February 25, 2107. Czech composer Antonin Dvořák took a Slavic folktale about a water nymph that wanted to become a real woman (think Hans Christian Andersen’s “Little Mermaid”) and transformed it into an ultra-romantic opera with a storyline that will break your heart. The Metropolitan Opera most recently staged this work in a 2014 revival of Otto Schenk’s venerable staging with soprano Renee Fleming and tenor Pyotr Beczala. This season introduces audiences in the opera house and in movie theaters around the world to Mary Zimmerman’s brand-new production with an all-star cast, led by Sir Mark Elder in the pit.
Rusalka (Kristine Opolais), daughter of Vodnik the Water Gnome (Eric Owens), has fallen in love with a hunter who turns out to be the handsome Prince (Brandon Jovanovich). She wants to become human and seeks out the witch Je ̆zibaba (Jamie Barton) who gives her a magic potion that will make this transformation possible. There is an important side effect: once she drinks the potion, Rusalka will lose her ability to speak. Je ̆zibaba warns the water nymph that if she fails to win over her Prince, then both will be condemned to death. The Prince is smitten by Rusalka’s beauty and prepares to marry the voiceless girl. However, the relationship between Rusalka and the Prince grows cold; a foreign Princess (Katarina Dalayman) arrives and gains the Prince’s affections. Vodnik takes Rusalka back to their watery world. Je ̆zibaba entreats the water nymph to kill the Prince and save her own life, but she refuses. The disheveled Prince appears, willing accepts Rusalka’s fatal kiss, and dies in her embrace.
Rusalka is one of Latvian soprano Opolais’s signature roles. Her rendition of the best-known aria, “Song to the Moon” (“Měsíčku na nebi hlubokém”) occurs early in Act I and, if lacking Renée Fleming’s vocal sheen, is still very nuanced and emotive. Opolais traverses the many facets of her complex character, ranging from naïve to feral, and manages to communicate wordlessly for most of Act II. American tenor Jovanovich has the ideal looks and voice for the Prince and is a terrific partner for Opolais. Bass-baritone Owens and soprano Dalayman make the most of their supporting roles. The real find in this cast is American mezzo-soprano Jamie Barton who, in both voice and temperament, creates an over-the-top witch, complete with cobalt-blue contact lenses and spider-web dress. The remaining cast includes a charming trio of singing wood nymphs (Hyesang Park, Megan Marino and Cassandra Zoé Velasco) and Austin McCormick’s accomplished corps de ballet.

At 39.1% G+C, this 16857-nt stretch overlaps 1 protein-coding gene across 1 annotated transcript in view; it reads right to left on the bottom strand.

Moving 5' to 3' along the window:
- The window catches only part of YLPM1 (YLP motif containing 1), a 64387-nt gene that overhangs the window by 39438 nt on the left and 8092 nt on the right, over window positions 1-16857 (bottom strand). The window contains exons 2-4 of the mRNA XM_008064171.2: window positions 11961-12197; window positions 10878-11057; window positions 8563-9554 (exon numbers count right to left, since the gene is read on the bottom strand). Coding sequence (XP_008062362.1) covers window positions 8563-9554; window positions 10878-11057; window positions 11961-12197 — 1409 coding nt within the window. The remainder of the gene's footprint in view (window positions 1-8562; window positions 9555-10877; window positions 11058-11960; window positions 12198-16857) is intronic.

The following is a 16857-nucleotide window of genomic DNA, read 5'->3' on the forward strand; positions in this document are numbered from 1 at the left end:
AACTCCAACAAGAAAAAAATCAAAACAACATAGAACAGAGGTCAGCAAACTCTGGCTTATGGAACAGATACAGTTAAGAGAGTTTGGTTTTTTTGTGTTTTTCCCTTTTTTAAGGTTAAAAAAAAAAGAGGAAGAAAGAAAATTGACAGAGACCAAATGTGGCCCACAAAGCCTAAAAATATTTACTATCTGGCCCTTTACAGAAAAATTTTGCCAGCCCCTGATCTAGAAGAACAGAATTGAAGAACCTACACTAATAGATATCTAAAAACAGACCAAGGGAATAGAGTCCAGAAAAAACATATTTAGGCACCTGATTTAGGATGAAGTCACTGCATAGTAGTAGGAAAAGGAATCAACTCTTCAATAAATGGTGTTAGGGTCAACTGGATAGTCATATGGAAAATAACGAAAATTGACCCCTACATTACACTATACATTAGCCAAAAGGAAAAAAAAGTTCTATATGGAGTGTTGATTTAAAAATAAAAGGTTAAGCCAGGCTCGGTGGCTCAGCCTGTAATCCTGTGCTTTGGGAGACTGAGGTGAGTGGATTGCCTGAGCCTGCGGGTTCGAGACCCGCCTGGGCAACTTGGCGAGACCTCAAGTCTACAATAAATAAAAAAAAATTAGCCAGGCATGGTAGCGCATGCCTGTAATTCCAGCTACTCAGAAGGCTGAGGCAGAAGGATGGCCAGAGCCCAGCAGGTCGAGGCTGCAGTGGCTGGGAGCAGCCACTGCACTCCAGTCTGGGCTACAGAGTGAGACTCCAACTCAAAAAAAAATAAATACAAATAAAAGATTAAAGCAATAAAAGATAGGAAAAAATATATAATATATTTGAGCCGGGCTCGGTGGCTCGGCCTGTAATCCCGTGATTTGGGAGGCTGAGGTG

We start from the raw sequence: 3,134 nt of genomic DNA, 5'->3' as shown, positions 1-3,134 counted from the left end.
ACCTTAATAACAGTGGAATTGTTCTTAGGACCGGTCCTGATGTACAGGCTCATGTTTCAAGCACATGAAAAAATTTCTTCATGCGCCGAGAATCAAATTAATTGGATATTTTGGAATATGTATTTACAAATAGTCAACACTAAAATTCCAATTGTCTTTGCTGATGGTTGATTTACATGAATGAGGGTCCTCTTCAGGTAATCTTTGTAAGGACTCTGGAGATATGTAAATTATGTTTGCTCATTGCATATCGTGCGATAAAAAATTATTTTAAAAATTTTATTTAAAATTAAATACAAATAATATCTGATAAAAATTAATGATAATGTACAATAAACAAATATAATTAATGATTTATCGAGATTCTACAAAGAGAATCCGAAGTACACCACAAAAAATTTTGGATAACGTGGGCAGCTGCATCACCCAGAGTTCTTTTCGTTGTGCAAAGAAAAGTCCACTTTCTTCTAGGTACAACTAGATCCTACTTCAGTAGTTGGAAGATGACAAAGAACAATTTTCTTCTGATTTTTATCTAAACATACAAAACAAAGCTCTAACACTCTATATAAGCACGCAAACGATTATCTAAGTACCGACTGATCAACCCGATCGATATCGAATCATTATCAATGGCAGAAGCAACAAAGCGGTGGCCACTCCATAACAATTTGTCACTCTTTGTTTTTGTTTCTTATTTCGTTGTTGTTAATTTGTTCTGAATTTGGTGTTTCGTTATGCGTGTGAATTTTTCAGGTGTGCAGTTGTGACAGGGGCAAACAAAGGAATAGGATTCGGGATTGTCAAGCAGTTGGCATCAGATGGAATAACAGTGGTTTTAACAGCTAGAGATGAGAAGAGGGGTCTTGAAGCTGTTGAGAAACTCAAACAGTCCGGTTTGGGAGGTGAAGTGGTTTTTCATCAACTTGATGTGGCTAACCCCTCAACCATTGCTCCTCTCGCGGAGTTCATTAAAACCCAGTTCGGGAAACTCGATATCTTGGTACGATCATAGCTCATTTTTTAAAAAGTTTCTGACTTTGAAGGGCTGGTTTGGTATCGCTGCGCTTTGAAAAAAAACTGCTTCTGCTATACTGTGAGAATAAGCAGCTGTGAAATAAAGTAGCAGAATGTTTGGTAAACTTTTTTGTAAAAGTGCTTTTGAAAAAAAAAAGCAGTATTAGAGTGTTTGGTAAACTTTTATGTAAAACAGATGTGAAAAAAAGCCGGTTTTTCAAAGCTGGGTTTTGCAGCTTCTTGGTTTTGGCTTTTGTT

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Maestro Elder gets the Met Orchestra to pour out the heart and soul of one of the most gorgeous operatic scores ever penned and its lingering, luscious phrases simply soar out of the pit and float through the large house. Rusalka is director Mary Zimmerman’s fourth production for the Metropolitan Opera, preceded by a controversial Lucia di Lammermoor, a puzzling La Somnambula, and a rather static Armida. I am delighted to report that this newest production represents a significant improvement in both staging and dramaturgy. Rusalka has an inherent problem of getting the spirit world to connect with the human world, and, for the most part, Zimmerman’s stage business manages successfully to bridge this gap. Daniel Ostling’s atmospheric sets, Mary Blumenthal’s truly fantastical costumes, and T.J. Gercken’s creative lighting also aided the director’s cause.
Rusalka is an operatic folktale albeit quite a dark one and runs through March 2, 2017 More information about this production can be found at the Met’s website www.metopera.org.
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